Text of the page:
Section: ArtsMarch 24, 2017
A few weeks ago, the first reviews of “Iron Fist” were released, and they were not positive. Though critics praised other Netflix and Marvel collaborations such as “Daredevil” and “Luke Cage” and lauded “Jessica Jones,” “Iron Fist” received a much more tepid reaction. When asked about the poor response to the show, star Finn Jones said in an interview with Metro UK, “Well, I think there’s multiple factors. What I will say is these shows are not made for critics, they are first and foremost made for the fans. I also think some of the reviews we saw were seeing the show through a very specific lens, and I think when the fans of the Marvel Netflix world and fans of the comic books view the show through the lens of just wanting to enjoy a superhero show, then they will really enjoy what they see.”
The thing is, I’m one of these fans Jones is counting on. I’ve read (and really enjoyed) the Iron Fist comic books that Jones is referring to, and I love the other Marvel Netflix shows. As a fan, I can tell you that Jones is dead wrong. This show is not for the fans; this show is not for anyone. And I’m only three episodes in.
“Iron Fist” is not a good show. It’s not even a watchable show. The premise, reminiscent of a grotesque combination of “Arrow,” “Batman Begins” and “Dr. Strange,” is that the prodigal son of an affluent family returns from the mystical East (we’ll get to that issue in a second) to his native city to fight crime and take back his corporation. It doesn’t get better from there.
The first and arguably largest problem is that the main character, Danny Rand, is not compelling in any way. In those comic books that Jones was quick to mention, Iron Fist is a likeable, if somewhat aloof, businessman by day and crimefighter by night. He should be like if Batman had the sense of humor of Spider-Man or Tony Stark.
On the show, however, there’s no reason to care or get invested in Danny, and Jones is about as charismatic as Jeb Bush or a cardboard box. The audience needs to know why they should like Danny in the first place, aside from the smirk Jones gives the camera after his character has made the 10th dumb decision in an episode. Plus, three episodes in and the “hero” Danny Rand has been so self absorbed that he has forgotten to actually save anyone. What a fantastic superhero.
Not casting Jones could have solved a couple problems, actually. This show was plagued by bad word of mouth the minute Marvel chose to cast Jones, a white man, as Danny Rand, as there is a huge lack of Asian superheroes in TV or film. While Rand is white in the comic books, his entire origin is problematic in 2017.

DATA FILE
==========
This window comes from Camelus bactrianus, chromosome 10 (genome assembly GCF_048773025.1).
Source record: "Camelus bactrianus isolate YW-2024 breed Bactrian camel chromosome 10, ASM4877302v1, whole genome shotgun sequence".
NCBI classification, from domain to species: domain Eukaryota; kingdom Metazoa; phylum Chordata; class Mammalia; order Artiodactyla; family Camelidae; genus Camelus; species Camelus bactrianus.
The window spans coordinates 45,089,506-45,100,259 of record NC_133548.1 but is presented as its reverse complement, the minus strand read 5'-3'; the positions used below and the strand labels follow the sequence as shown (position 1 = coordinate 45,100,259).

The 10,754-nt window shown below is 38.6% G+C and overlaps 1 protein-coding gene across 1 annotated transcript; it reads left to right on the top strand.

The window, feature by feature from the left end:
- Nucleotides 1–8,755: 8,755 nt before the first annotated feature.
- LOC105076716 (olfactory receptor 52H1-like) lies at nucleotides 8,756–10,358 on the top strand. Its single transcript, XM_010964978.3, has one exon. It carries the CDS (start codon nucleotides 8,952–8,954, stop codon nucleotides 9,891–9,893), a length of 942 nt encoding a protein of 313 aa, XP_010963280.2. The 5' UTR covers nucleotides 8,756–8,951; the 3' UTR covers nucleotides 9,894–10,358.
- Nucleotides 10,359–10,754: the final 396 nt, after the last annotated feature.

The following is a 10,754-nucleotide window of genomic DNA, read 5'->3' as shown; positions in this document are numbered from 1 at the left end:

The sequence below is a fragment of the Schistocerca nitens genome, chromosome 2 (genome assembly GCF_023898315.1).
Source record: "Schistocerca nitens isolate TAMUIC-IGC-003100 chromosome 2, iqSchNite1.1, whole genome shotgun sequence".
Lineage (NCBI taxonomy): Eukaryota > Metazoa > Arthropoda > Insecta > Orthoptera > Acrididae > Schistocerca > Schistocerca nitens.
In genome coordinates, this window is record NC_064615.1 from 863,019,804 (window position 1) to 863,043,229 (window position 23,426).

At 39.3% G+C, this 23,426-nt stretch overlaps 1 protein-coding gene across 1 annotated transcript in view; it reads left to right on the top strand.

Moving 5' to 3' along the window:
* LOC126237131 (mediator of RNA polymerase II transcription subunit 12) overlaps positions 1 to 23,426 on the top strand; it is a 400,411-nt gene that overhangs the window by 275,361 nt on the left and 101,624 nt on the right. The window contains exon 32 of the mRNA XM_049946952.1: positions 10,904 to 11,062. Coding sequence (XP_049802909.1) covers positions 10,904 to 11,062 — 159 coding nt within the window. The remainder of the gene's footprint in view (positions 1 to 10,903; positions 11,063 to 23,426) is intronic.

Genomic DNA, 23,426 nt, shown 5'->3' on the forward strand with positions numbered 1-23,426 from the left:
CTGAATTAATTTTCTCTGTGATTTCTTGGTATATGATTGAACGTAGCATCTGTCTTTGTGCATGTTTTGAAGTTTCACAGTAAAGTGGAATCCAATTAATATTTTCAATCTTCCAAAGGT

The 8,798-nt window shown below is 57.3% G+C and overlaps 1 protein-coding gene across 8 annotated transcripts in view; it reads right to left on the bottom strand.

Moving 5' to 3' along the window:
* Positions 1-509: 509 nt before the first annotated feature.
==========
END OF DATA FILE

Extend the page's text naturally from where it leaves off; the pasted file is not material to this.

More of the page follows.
For context, Iron Fist was originally created in the seventies, when white appropriation of Asian culture was certainly much more prevalent (but still not OK, obviously). I had read in another review (by Polygon, which I highly recommend) that there was a scene where Danny, a white man, teaches an Asian woman how to do martial arts in her own dojo. I was worried that scene wouldn’t make it into the first three episodes, but there it was, in episode three, just as bad as I was expecting. While the “white man returns from the East with ancient magic” trope is inherently bad, “Iron Fist” really works to take it to new levels.
And not only does the show promote questionable handling of Asian culture and an awful main character, “Iron Fist” lacks any fun fight sequences. After all, Marvel also makes “Daredevil,” which has the best fight choreography on TV. (Seriously, don’t get into a hallway with Daredevil. He will mess you up. It’ll look great). But no, the fight scenes are nothing but blurry movement and excessive cuts. It is the least interesting, Jason Bourne-esque direction that has been problematic in action movies and TV for the past decade. Also, there is a character on this show named Ward Meachum. Somebody actually wrote that and then it got made into a character on a television show. Ward Meachum.
It’s just a chore to watch. Each episode is about an hour, full of boring corporate maneuvering and bland characters. Had this show aired on a network, the directors would have had to cut each episode down to about 40 minutes, which I actually would have preferred. Also if this show had been on a network instead of Netflix, we would probably hear that it was canceled, a slight reparation for the three hours I have already wasted with the show. Watch “Jessica Jones” instead. Or “Daredevil.” Or “Luke Cage.” Or even “Arrow.” Take it from a fan of the source material and just about everything else Marvel: You’ll want to stay away from “Iron Fist.” Fan or not, you deserve better.